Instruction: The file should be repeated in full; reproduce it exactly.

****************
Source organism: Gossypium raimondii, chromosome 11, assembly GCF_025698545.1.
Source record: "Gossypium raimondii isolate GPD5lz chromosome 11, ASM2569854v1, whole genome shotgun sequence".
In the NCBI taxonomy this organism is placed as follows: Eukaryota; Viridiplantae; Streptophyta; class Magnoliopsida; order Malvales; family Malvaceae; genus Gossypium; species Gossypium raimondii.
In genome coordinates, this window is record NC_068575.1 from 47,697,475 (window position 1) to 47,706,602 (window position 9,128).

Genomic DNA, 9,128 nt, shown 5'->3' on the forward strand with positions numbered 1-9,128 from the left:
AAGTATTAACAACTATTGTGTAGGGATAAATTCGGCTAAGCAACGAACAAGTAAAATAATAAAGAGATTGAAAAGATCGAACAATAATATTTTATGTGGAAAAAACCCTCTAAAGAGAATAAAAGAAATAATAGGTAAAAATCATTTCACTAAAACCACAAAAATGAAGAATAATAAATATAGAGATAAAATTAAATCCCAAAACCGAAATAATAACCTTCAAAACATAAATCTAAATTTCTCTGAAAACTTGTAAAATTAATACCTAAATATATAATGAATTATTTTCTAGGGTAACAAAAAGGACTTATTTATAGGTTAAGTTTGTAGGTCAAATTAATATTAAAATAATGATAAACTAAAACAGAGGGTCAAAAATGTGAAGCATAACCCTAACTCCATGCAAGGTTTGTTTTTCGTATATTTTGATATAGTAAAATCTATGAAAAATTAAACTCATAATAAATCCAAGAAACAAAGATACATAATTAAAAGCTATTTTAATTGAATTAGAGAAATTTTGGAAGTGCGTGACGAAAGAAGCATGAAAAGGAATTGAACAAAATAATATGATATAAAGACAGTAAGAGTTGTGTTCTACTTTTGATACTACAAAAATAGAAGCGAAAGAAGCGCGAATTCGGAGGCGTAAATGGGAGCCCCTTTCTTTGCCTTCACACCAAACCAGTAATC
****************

Source organism: Gossypium raimondii, chromosome 11, assembly GCF_025698545.1.
Source record: "Gossypium raimondii isolate GPD5lz chromosome 11, ASM2569854v1, whole genome shotgun sequence".
In the NCBI taxonomy this organism is placed as follows: Eukaryota; Viridiplantae; Streptophyta; class Magnoliopsida; order Malvales; family Malvaceae; genus Gossypium; species Gossypium raimondii.
In genome coordinates, this window is record NC_068575.1 from 47,697,475 (window position 1) to 47,706,602 (window position 9,128).

Genomic DNA, 9,128 nt, shown 5'->3' on the forward strand with positions numbered 1-9,128 from the left:
AAGTATTAACAACTATTGTGTAGGGATAAATTCGGCTAAGCAACGAACAAGTAAAATAATAAAGAGATTGAAAAGATCGAACAATAATATTTTATGTGGAAAAAACCCTCTAAAGAGAATAAAAGAAATAATAGGTAAAAATCATTTCACTAAAACCACAAAAATGAAGAATAATAAATATAGAGATAAAATTAAATCCCAAAACCGAAATAATAACCTTCAAAACATAAATCTAAATTTCTCTGAAAACTTGTAAAATTAATACCTAAATATATAATGAATTATTTTCTAGGGTAACAAAAAGGACTTATTTATAGGTTAAGTTTGTAGGTCAAATTAATATTAAAATAATGATAAACTAAAACAGAGGGTCAAAAATGTGAAGCATAACCCTAACTCCATGCAAGGTTTGTTTTTCGTATATTTTGATATAGTAAAATCTATGAAAAATTAAACTCATAATAAATCCAAGAAACAAAGATACATAATTAAAAGCTATTTTAATTGAATTAGAGAAATTTTGGAAGTGCGTGACGAAAGAAGCATGAAAAGGAATTGAACAAAATAATATGATATAAAGACAGTAAGAGTTGTGTTCTACTTTTGATACTACAAAAATAGAAGCGAAAGAAGCGCGAATTCGGAGGCGTAAATGGGAGCCCCTTTCTTTGCCTTCACACCAAACCAGTAATC